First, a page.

I received these books back in March, and I chose not to torture you then with recollections of orchards spangled with peaches and dusty tomatoes warm off the vine. But the time for these books has come and they will help you fully enjoy the too-short season.
Peaches surely are an iconic food of the south. They are shorthand for the women of Georgia—and southern experiences from rafting the Chattahoochee River to gulping down cold cokes and hot boiled peanuts. Humble and sensual, they are summer captured.
Alexander starts the book with some history. Apparently, peaches and other stone fruit originated in China, was cultivated throughout their empire by the Romans, and came to the New World with the Spanish. The peach belt runs from New Jersey to Maryland, one cultivar took hold in Georgia that has come to epitomize peachiness. The Elberta peach is large, buttery, firm, and yes, iconic.
And something so delicious is rarely good for you, but from the early season clingstones to the late season freestones, peaches are good for you. A medium peach has only about 38 calories, is high in vitamins A and C, and has fiber. It’s the crust, crisp, and cream that will get you.
The recipes begin with desserts, of course and Alexander begins wisely with The Best Peach Ice Cream, a recipe that will inspire memories of July 4th parades and summer picnics. Once a year I manage to catch a scoop at the local ice cream shop, but this one is worth making yourself and maybe sharing—egg yolks, brown sugar, vanilla bean, milk, cream, and perfectly ripe peaches—half mashed and half chunks.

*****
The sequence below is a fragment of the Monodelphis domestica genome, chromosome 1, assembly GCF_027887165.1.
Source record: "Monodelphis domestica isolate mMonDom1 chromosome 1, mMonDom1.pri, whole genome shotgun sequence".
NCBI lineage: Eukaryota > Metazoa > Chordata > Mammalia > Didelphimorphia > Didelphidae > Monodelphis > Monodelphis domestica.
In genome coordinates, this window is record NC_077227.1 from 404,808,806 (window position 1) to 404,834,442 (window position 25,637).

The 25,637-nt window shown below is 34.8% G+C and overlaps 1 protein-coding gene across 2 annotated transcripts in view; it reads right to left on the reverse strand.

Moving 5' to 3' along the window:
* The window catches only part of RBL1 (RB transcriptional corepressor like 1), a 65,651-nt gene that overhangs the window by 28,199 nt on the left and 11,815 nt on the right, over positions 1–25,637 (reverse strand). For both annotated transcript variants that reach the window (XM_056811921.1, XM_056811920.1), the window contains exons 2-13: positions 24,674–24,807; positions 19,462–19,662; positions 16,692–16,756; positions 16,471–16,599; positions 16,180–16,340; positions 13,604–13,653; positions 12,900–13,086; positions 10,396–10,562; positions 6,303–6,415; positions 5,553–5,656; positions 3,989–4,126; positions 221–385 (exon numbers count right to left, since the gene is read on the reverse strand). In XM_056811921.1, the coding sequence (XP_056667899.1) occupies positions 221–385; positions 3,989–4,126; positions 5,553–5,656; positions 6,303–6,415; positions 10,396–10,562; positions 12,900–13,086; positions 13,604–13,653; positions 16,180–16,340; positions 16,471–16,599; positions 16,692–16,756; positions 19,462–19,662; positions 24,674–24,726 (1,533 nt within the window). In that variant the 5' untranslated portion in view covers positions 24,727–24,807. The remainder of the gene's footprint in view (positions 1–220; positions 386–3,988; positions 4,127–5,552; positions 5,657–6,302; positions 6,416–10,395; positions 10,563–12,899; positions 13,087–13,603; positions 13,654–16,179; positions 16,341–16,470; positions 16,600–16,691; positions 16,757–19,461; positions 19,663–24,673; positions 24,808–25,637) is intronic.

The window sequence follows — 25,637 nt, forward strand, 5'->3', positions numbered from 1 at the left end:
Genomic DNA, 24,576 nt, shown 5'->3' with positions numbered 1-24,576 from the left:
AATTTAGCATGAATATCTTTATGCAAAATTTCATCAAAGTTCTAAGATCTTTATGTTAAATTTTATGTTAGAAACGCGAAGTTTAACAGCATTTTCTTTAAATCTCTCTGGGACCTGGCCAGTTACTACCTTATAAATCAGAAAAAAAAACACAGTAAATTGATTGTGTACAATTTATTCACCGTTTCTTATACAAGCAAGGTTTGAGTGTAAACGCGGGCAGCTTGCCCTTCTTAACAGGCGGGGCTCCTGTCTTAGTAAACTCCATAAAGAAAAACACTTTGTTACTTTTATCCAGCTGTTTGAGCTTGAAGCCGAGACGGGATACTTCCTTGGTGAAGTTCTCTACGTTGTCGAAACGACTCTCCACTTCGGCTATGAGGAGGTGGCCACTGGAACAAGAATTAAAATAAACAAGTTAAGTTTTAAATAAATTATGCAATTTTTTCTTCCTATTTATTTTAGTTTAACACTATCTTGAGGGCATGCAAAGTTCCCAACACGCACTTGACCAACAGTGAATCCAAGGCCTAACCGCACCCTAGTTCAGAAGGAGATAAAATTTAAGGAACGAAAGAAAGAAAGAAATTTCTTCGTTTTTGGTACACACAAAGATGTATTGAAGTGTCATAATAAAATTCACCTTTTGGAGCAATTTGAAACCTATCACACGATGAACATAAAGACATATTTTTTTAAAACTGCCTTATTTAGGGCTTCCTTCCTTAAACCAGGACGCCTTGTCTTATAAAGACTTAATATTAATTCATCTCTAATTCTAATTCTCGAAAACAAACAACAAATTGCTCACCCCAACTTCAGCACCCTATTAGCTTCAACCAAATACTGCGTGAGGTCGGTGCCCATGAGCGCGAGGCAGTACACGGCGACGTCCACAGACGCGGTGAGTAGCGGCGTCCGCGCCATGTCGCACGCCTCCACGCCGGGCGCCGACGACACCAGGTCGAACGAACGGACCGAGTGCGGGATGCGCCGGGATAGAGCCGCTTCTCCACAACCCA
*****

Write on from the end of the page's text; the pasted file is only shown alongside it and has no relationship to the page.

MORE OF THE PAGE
Pies, crisps, upside down cakes, poached in red wine, doused in bourbon cream, bruleed and fried. For breakfast, in appetizers, salads, and main dishes, sauced into chutneys and salsas. Raise a Bellini and head to the farm stand.
While you’re there, pick up some tomatoes, the most anticipated garden produce of the season. Unlike zucchini, which everyone is always trying to sneak into cakes and soups, tomatoes are prized—and enjoyed front and center.
Rubin admits that while tomatoes are loved in every region, with backyard gardeners boasting over the size and succulence, many iconic Southern dishes rely on tomatoes—from fried, green to delicately layered in Vicksburg Tomato Sandwiches.
Rubin includes some classics in the book—Bloody Mary’s, BLTs, Tomato Aspic but ventures farther with Matbucha, a spicy Mediterranean simmer of tomatoes, peppers, and garlic. This stew calls for some really good crusty bread or will serve as a quick supper when you poach an egg in it.
Southern tastes come out in Simmered Tomatoes with Okra and Bacon, Savannah Red Rice, and Baked Garlic-Cheese Grits with Tomato-Crunch Topping, which I find to be a nearly perfect comfort food. Rubin gooses the classic caprese salad of mozzarella and basil with roasted peppers, and then goes on to balanced combinations of peaches, pecans, and tomatoes or watermelon, feta, and tomatoes.
Chapters on sauces, preserves and juices, and desserts will help you handle any glut, should you be so lucky. So eat the first (and maybe the second) with some flaked sea salt and then get in the kitchen.